14. 14. Horseshoes and ‘How the West was won’ Jacob Schmookler found that the intensified use of horses when the West of the U.S. was colonized led to a great increase in the number of patents on horseshoes
  15. 15. Demand pull Innovation as a response to profit opportunities Jacob Schmookler – patent data – horseshoes – statistical analysis of causality investment - patents critique: needs and demand
  16. 16. The chain linked model (Kline & Rosenberg)
  17. 17. Special characteristics of technology Public goods aspects (IBM vs Apple): spillovers Risk and uncertainty (the Comet)
  18. 18. IBM vs Apple
  19. 19. IBM vs Apple
  20. 20. IBM vs Apple Market shares 45 40 35 30 25 20 15 10 5 0 1981 1983 1985 1987 1989 1991 1993 1995 1997 Bron: Harvard Business School Apple case studies 1992 & 1998
  21. 21. IBM vs Apple Winners & losers? 1000 Microsoft 100 Intel 10 Compaq Apple 1 IBM 0 1985 1987 1989 1991 1993 1995 1997 Bron: Worldscope database
  22. 22. Technology a public good? Recap: – non-rivalry (or indivisibilities) – non-excludability But: – cumulativeness – capability to learn Spillovers and investment (incentives)
  23. 23. The Comet airplane
  24. 24. Types of uncertainty Scientific Technological Commercial Systems
  25. 25. Strong uncertainty and weak uncertainty Neoclassical economic theory can cope well with weak uncertainty by using stochastic mathematics (Arrow) – futures markets for all uncertain outcomes? – Insurance against failures in innovation? – moral hazard and agency problem (manager - stockholder and cost-plus contracts; trade-off between incentives and buying off uncertainty) – large firms at an advantage because they undertake many projects (=insurance)
  26. 26. Strong uncertainty and weak uncertainty But still, uncertainty leads to underinvestment And, strong uncertainty (knowing or not knowing options?) – systems and paradigms Evolutionary economic theory can cope well with strong uncertainty by using bounded rationality
  27. 27. Conclusion Incentive problem Theoretical problem (for neo-classical economics) – bounded rationality, evolutionary economics – full rationality, neoclassical economics – confrontation or convergence?
  28. 28. Technological Revolutions and Economic Development How do radical technological breakthroughs with strong uncertainty unfold in historical time? Long waves Schumpeter’s theory of long waves An historical interpretation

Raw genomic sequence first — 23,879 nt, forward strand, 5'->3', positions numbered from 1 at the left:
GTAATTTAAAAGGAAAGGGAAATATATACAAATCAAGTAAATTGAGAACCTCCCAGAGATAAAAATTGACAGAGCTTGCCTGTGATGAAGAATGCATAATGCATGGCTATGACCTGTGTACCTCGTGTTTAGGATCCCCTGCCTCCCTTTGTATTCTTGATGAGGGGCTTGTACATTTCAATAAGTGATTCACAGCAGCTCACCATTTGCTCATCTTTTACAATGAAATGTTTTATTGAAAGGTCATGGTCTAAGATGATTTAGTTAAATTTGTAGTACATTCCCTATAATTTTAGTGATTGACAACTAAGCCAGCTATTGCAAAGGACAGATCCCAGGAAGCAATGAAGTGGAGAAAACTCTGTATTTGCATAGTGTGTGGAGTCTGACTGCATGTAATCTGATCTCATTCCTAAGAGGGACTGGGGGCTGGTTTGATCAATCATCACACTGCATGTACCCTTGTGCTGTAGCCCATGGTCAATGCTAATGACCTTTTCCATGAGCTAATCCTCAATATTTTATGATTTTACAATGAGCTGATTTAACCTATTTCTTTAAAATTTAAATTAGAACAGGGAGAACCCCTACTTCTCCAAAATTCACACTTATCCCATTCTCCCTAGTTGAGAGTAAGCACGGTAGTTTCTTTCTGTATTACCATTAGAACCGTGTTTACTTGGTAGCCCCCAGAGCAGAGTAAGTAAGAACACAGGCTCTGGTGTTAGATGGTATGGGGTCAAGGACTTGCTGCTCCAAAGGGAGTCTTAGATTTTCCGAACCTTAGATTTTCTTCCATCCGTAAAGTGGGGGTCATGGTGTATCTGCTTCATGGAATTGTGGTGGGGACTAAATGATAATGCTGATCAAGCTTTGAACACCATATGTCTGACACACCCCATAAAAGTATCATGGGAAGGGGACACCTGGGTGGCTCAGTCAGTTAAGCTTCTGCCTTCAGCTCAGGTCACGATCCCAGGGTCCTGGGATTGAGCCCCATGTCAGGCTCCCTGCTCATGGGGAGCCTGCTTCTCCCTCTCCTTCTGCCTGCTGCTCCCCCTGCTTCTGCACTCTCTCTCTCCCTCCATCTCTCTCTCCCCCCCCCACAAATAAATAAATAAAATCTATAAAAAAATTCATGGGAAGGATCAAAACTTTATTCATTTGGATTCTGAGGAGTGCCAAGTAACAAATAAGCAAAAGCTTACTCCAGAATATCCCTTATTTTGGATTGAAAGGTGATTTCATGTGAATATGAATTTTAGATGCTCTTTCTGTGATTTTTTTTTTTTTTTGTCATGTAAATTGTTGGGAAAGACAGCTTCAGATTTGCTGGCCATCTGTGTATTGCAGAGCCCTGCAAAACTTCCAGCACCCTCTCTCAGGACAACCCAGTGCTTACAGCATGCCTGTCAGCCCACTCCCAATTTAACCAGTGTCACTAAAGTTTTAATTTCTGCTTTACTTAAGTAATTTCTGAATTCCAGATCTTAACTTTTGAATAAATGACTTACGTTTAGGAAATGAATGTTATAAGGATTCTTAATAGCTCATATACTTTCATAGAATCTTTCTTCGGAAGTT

29. 29. Long Wave theory Van Gelderen, Marxian economics Kondratief Schumpeter Neo-Schumpeterians: Mensch, Kleinknecht, Freeman, Soete
  30. 30. Neo-Schumpeterian long wave theory The story (wave) starts in a depression – Low (zero) profits, so close to perfect competition equilibrium – But entrepreneurs are not happy with this situation – A solution: innovation Basic innovations cluster in the depression – Monopoly rents due to innovation Bandwagon of imitations: rapid economic growth and erosion of monopoly rents – Upswing of the long wave
  31. 31. Dis-equilibrium dynamics Creative destruction (business stealing) Depletion of technological opportunities and increase in competition lead the economy back to a perfect competition equilibrium – Downswing of the long wave Primary, secondary and shorter waves – Speculation (dot.com bubble)
  32. 32. Clustering of innovations? Kuznets critique on clustering hypothesis – No evidence – No theoretical explanation Explanation: depression trigger Mensch & Kleinknecht vs Freeman, Soete and Clark – Clustering of innovations or clustering of diffusion?
  33. 33. The empirical evidence Time series of basic innovations (number of innovations per year) 8 7 6 5 4 3 2 1 0 1750 1800 1850 1900 1950 2000
  34. 34. An historical (Freeman/Soete) interpretation Successive technological revolutions since the Industrial Revolution, for each of these covering: – A general impression – Technological developments in major driving sectors – Changes in the organization of the economy